shadow chown(tty) - problem

Richard Lightman richard at nezumi.plus.com
Sun Sep 1 08:02:07 PDT 2002


* Bill Maltby LFS Related <lfsbill at wlmcs.com> [2002-09-01 15:00]:
> On Sun, 1 Sep 2002, Richard Lightman wrote:
> 
> Security question? Has the spy process acquired the user login and
> password before conlogin kills it?
> 
Not if you take some simple precautions:
------------------------------------------------------Captured by spy:
[root at urusai tmp]# nohup /var/tmp/spy /dev/vcc/3 /dev/vcc/2 &
[1] 3558
[root at urusai tmp]# nohup: appending output to `nohup.out'
nohup /var/tmp/spy /dev/vcc/a3 /dev/vcc/a2 &
[2] 3561
[root at urusai tmp]# nohup: appending output to `nohup.out'
exit
logout

urusai.localnet.rcl login: SysRq : SAK

urusai.localnet.rcl login: richard
Password:
Last login: Sun Sep  1 15:15:02 +0100 2002 on vc/3.
You have new mail.
------------------------------------------------------Spy missed this:
killed process 3558
killed process 3561
Controlling terminal is /dev/vc/3
Today is Prickle-Prickle, the 25th day of Bureaucracy YOLD 3168. Wibble.
[richard at urusai richard]$
-----------------------------------------------------------------------

That "SysRq : SAK" is there because I typed <alt><sysrq>k. This kills
the process reading terminal. This had no effect on spy. Init restarted
agetty, so now I could be sure that this is an honest agetty, not some
fake after may password. To enable secure acknowledge (SAK) you
must enable the magic sysrq key in the kernel. The bad news is this
also enables some vicious debugging features that you may not want to
give to whoever is sitting at the console.

Next, I waited for my hard disk to spin down before typing my name,
and then I typed my password immediately. Unfortunately, login was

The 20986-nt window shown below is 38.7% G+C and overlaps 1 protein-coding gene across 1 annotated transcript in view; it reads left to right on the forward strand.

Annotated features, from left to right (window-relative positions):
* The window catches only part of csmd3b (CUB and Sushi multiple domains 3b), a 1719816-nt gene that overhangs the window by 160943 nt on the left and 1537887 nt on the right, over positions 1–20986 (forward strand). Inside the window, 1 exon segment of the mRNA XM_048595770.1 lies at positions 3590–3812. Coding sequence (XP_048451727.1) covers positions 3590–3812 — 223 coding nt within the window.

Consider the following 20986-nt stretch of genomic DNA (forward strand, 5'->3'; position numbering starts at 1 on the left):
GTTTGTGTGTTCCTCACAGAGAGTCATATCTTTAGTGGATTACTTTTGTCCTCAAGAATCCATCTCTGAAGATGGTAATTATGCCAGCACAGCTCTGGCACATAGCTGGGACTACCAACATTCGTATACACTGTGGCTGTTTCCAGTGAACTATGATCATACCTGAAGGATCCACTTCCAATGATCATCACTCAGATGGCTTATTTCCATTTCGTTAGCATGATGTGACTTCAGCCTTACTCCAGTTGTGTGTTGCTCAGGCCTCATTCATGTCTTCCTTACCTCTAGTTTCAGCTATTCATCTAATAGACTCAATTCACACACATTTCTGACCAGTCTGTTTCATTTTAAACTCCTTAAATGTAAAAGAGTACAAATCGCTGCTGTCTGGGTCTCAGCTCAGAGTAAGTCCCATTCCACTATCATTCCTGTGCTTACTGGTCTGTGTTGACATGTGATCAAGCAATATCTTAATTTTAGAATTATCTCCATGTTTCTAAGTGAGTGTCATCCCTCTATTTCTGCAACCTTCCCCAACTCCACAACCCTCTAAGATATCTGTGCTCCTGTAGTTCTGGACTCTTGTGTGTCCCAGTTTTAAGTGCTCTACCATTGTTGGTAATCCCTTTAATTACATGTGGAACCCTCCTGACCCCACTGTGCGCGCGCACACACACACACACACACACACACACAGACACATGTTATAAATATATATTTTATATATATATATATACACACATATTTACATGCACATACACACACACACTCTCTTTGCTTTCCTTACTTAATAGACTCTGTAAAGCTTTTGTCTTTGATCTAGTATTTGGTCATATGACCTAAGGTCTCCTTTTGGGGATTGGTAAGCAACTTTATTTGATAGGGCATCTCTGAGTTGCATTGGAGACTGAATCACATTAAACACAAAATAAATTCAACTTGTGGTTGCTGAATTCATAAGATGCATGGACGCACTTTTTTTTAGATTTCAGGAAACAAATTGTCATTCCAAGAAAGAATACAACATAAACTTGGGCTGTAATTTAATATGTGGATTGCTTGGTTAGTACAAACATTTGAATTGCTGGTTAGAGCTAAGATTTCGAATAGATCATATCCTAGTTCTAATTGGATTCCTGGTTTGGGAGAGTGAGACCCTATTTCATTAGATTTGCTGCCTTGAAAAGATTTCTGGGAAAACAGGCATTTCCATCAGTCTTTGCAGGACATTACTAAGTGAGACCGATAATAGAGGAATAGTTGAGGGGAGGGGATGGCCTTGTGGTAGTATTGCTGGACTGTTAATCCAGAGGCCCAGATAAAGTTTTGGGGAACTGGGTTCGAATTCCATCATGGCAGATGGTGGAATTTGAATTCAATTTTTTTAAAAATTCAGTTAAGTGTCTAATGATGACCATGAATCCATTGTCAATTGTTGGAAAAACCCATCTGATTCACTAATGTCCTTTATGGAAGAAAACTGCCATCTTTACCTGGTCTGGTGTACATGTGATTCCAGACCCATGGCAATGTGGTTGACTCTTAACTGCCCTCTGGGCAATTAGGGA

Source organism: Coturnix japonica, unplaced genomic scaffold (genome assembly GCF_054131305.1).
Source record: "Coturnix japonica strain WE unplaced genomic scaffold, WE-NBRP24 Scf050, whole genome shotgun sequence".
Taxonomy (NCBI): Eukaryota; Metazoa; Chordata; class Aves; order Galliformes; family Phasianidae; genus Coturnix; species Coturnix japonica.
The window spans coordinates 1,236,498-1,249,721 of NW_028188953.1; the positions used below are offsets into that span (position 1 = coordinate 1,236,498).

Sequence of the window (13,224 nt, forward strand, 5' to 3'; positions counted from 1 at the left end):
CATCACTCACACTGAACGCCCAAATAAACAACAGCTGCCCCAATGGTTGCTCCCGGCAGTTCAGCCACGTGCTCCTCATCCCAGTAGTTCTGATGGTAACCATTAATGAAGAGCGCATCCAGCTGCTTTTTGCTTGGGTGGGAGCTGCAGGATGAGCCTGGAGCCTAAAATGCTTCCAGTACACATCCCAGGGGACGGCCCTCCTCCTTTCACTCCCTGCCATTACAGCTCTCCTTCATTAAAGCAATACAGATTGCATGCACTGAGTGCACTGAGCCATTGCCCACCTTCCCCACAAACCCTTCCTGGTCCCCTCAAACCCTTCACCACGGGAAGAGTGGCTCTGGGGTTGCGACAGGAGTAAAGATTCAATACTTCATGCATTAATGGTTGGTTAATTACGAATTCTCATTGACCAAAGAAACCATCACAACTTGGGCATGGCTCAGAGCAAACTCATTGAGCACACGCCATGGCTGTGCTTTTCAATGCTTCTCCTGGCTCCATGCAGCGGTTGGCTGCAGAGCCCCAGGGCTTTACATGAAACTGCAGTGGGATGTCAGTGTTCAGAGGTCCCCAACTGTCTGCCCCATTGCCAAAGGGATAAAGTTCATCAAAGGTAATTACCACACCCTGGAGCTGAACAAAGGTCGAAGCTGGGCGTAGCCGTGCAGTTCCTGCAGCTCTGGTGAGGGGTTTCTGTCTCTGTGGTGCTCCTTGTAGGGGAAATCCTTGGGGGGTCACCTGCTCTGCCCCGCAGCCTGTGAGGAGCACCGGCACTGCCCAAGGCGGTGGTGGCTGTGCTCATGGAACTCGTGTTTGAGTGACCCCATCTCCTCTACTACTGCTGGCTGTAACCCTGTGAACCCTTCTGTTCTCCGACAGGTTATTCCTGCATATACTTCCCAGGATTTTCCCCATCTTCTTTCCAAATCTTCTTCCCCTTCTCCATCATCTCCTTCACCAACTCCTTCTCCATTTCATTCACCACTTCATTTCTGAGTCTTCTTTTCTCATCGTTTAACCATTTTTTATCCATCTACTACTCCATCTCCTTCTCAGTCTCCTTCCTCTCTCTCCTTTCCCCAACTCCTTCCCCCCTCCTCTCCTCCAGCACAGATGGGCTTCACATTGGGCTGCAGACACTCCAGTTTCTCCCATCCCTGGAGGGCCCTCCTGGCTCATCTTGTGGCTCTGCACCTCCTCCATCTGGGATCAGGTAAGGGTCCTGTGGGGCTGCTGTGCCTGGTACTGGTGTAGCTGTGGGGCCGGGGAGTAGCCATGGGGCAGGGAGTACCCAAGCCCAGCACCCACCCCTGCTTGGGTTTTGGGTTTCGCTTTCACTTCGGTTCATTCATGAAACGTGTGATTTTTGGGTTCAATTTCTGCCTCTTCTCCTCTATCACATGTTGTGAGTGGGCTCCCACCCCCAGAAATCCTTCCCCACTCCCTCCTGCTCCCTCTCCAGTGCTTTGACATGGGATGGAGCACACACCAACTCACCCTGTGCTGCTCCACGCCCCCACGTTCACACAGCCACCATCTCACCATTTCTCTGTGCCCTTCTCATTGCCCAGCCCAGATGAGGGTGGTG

still cached so there was no delay starting login, and none of my
password was captured. Spying on /dev/vcc/* only picks up things
that you can see. You can avoid the problem by waiting for the
"Password:" prompt.

Spy did find my last login date, and that I have mail. After that
conlogin starts. Conlogin changes the owner before killing processes,
so new processes owned by other users can use the device. If there
were two spies looking out for the other, then one could fork when
the other dies, and AFAIK conlogin would not spot the new process.
This spying technique would be difficult, and I suspect unreliable.
If you are worried, you could run conlogin twenty times in the
background and be reasonably sure nothing nasty would survive.

Conlogin reports the kill after sending the signal. Perhaps (on
SMP machines) spy could capture a little more while the signal
is being delivered. My prompt took a small amount of time to
appear because my .bash_profile was checking some other virtual
terminals, and starting shells on ones where I did not have a shell.
By the time my prompt has appeared I can be reasonably confident
that the spies are thorough dead.


I am more concerned about conlogin being a security risk. I wanted
/dev/scsi/host0/bus0/target0/lun0/generic to be owned by the person
on the console so he can burn CD's. Unfortunately, this gives away
a dangerous amount of power. There were probably other devices that
should not be in cologin's config file, and now that conlogin kills
things, there are probably more. Anyone know some examples?

Richard



-- 
Unsubscribe: send email to listar at linuxfromscratch.org
and put 'unsubscribe lfs-dev' in the subject header of the message



More information about the lfs-dev mailing list